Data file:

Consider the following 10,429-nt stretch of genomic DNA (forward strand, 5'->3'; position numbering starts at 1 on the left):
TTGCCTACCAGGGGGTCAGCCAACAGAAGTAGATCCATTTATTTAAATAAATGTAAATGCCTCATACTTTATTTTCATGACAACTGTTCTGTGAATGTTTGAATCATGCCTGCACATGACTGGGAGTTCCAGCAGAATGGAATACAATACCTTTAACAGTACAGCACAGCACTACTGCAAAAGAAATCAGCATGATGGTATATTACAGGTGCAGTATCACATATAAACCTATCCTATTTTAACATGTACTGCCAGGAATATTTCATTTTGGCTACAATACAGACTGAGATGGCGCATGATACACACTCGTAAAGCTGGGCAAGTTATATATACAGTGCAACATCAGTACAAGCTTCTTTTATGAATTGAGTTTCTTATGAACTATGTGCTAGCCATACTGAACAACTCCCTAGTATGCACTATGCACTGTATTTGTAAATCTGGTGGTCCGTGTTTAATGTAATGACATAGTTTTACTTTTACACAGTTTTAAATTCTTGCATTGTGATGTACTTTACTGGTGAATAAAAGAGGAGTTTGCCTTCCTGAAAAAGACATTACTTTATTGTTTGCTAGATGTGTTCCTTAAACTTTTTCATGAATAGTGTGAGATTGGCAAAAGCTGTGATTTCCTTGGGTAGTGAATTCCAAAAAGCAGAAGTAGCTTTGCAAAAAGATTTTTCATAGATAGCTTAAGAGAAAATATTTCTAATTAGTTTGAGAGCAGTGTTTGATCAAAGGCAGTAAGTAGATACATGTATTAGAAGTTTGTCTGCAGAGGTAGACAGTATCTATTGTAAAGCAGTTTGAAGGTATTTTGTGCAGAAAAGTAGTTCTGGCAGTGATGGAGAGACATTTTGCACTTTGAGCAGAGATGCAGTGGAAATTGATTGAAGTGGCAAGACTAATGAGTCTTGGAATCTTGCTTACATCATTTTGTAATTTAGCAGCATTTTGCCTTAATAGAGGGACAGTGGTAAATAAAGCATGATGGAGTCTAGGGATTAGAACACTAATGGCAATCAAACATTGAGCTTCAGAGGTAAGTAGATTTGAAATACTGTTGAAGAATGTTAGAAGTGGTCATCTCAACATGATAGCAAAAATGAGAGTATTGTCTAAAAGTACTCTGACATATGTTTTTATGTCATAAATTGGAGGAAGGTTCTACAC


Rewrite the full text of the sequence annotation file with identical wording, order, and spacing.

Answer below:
Consider the following 10,429-nt stretch of genomic DNA (forward strand, 5'->3'; position numbering starts at 1 on the left):
TTGCCTACCAGGGGGTCAGCCAACAGAAGTAGATCCATTTATTTAAATAAATGTAAATGCCTCATACTTTATTTTCATGACAACTGTTCTGTGAATGTTTGAATCATGCCTGCACATGACTGGGAGTTCCAGCAGAATGGAATACAATACCTTTAACAGTACAGCACAGCACTACTGCAAAAGAAATCAGCATGATGGTATATTACAGGTGCAGTATCACATATAAACCTATCCTATTTTAACATGTACTGCCAGGAATATTTCATTTTGGCTACAATACAGACTGAGATGGCGCATGATACACACTCGTAAAGCTGGGCAAGTTATATATACAGTGCAACATCAGTACAAGCTTCTTTTATGAATTGAGTTTCTTATGAACTATGTGCTAGCCATACTGAACAACTCCCTAGTATGCACTATGCACTGTATTTGTAAATCTGGTGGTCCGTGTTTAATGTAATGACATAGTTTTACTTTTACACAGTTTTAAATTCTTGCATTGTGATGTACTTTACTGGTGAATAAAAGAGGAGTTTGCCTTCCTGAAAAAGACATTACTTTATTGTTTGCTAGATGTGTTCCTTAAACTTTTTCATGAATAGTGTGAGATTGGCAAAAGCTGTGATTTCCTTGGGTAGTGAATTCCAAAAAGCAGAAGTAGCTTTGCAAAAAGATTTTTCATAGATAGCTTAAGAGAAAATATTTCTAATTAGTTTGAGAGCAGTGTTTGATCAAAGGCAGTAAGTAGATACATGTATTAGAAGTTTGTCTGCAGAGGTAGACAGTATCTATTGTAAAGCAGTTTGAAGGTATTTTGTGCAGAAAAGTAGTTCTGGCAGTGATGGAGAGACATTTTGCACTTTGAGCAGAGATGCAGTGGAAATTGATTGAAGTGGCAAGACTAATGAGTCTTGGAATCTTGCTTACATCATTTTGTAATTTAGCAGCATTTTGCCTTAATAGAGGGACAGTGGTAAATAAAGCATGATGGAGTCTAGGGATTAGAACACTAATGGCAATCAAACATTGAGCTTCAGAGGTAAGTAGATTTGAAATACTGTTGAAGAATGTTAGAAGTGGTCATCTCAACATGATAGCAAAAATGAGAGTATTGTCTAAAAGTACTCTGACATATGTTTTTATGTCATAAATTGGAGGAAGGTTCTACAC